Well it’s Tuesday, which means it’s Top 5 time. you know the drill. so let’s get right to it this week.
The Good, The Bad and The Ugly
Good – How unpredictable is this season?! So the Reds beat the Brumbies, the Brumbies beat the Waratahs, the Waratahs beat the Crusaders, the Crusaders beat the Chiefs, the Chiefs beat the Bulls, the Bulls beat the Sharks, the Sharks beat the Rebels, the Rebels beat the Brumbies, the Brumbies beat the Chiefs …. Can anyone make any reliable predictions about what is going to happen? I hear it’s screwing with some people’s tipping …
As a bonus good, it was great to see the Force back in action against the World 15 last week. Seeing Nick Cummins and Digby Ioane on the rugby field again, with the likes of Andy Ellis, Wyatt Crockett and Leonardo Senatore was really enjoyable to watch. As a side note, Deegan is looking really good at number 10!
Bad – I almost feel sorry for Michael Cheika, trying to work out who has form and who doesn’t. The teams and players are all over the place. Plus Nathan Gray must be squirming in his seat next to Cheika a bit at the moment, watching how much the Tahs defence has improved since he left (good for the Tahs, bad for Gray). And a final bad, six weeks into the season and it still doesn’t look like there is a 10 who will rival Foley for the Wallabies spot. Cooper is still hit and miss, the Reds don’t have a regular 10 yet, playing three different players there in their five matches, and Lealiifano is out of the equation.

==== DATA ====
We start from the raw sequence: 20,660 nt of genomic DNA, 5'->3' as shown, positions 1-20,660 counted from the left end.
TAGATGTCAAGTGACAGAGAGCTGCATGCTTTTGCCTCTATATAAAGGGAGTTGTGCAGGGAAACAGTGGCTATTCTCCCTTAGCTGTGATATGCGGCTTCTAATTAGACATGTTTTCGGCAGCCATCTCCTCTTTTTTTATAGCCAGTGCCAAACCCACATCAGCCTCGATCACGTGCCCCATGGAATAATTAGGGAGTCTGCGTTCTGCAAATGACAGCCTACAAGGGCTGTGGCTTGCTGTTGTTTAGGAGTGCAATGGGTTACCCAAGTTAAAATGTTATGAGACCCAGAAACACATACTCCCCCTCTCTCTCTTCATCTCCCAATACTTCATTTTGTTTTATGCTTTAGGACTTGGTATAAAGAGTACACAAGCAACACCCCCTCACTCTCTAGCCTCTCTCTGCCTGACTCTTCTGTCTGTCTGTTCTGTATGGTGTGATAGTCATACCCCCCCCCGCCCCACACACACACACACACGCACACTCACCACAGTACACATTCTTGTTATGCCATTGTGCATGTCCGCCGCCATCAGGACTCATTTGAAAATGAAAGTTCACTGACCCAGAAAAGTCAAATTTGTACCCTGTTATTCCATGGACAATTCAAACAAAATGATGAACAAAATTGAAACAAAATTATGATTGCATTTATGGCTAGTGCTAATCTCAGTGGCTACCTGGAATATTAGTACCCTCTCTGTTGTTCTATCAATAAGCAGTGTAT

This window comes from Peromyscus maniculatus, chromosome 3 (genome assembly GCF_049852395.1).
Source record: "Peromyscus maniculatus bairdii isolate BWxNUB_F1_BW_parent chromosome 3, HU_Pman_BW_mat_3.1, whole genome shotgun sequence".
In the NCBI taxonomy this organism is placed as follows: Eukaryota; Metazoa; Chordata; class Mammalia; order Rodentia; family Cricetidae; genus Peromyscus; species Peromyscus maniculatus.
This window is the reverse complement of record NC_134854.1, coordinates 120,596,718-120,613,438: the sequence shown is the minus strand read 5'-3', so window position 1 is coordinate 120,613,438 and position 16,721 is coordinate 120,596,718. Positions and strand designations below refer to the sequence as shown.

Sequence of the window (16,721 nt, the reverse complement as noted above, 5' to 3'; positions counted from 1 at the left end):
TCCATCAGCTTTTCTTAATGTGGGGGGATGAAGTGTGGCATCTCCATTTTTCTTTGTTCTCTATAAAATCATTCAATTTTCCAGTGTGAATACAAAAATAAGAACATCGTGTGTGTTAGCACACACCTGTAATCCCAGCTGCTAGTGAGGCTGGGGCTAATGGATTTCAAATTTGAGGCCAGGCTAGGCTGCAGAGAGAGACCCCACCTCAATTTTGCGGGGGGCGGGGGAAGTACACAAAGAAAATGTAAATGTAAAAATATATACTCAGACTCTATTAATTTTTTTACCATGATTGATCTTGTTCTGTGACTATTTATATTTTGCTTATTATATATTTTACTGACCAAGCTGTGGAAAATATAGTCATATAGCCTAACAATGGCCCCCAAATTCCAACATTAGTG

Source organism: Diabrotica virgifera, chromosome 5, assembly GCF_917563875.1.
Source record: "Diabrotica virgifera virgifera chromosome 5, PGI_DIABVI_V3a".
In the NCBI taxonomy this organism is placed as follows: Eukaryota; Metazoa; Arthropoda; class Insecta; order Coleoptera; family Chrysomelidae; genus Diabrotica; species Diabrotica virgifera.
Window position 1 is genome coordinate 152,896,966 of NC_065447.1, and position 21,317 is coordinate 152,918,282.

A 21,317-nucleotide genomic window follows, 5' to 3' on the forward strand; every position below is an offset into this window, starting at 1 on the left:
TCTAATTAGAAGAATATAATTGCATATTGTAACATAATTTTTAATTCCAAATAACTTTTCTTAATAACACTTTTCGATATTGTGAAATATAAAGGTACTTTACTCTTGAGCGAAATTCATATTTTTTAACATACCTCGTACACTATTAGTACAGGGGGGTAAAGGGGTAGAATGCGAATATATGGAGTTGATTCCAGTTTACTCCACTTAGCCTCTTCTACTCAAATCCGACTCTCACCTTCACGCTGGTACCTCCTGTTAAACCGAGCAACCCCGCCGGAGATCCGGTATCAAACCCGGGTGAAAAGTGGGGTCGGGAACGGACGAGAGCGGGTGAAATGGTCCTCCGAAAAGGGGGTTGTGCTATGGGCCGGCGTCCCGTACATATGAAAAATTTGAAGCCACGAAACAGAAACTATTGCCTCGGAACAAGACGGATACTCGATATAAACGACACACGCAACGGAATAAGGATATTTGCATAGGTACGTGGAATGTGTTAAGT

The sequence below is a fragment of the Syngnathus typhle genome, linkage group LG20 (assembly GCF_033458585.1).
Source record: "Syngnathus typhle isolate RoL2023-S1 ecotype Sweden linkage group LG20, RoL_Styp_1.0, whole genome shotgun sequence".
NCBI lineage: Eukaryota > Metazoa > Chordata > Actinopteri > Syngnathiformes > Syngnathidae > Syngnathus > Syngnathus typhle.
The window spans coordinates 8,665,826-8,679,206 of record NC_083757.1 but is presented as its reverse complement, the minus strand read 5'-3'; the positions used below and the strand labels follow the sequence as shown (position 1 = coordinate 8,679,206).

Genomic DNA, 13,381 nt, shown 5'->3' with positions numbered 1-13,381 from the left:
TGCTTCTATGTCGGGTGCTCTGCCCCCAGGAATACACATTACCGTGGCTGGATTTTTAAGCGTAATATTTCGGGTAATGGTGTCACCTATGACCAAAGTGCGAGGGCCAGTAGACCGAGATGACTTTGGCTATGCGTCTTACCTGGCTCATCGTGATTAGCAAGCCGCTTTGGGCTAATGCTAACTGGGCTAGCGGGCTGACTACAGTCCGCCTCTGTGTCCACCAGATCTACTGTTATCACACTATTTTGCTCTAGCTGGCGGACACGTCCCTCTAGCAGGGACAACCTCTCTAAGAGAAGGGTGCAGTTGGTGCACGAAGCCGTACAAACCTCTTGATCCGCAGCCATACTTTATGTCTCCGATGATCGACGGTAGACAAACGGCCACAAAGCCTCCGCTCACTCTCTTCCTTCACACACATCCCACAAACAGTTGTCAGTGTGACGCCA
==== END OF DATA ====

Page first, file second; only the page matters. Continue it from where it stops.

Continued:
Ugly – Some say it’s an attempted cleanout and his hand slipped, other’s say it was a pathetic cheap shot. Whatever you think of it, a closed fist to someone’s head is never a smart thing to do, and there have been players red carded for similar in the past. Surely players know there are cameras everywhere and there is not much chance it won’t get seen at some point.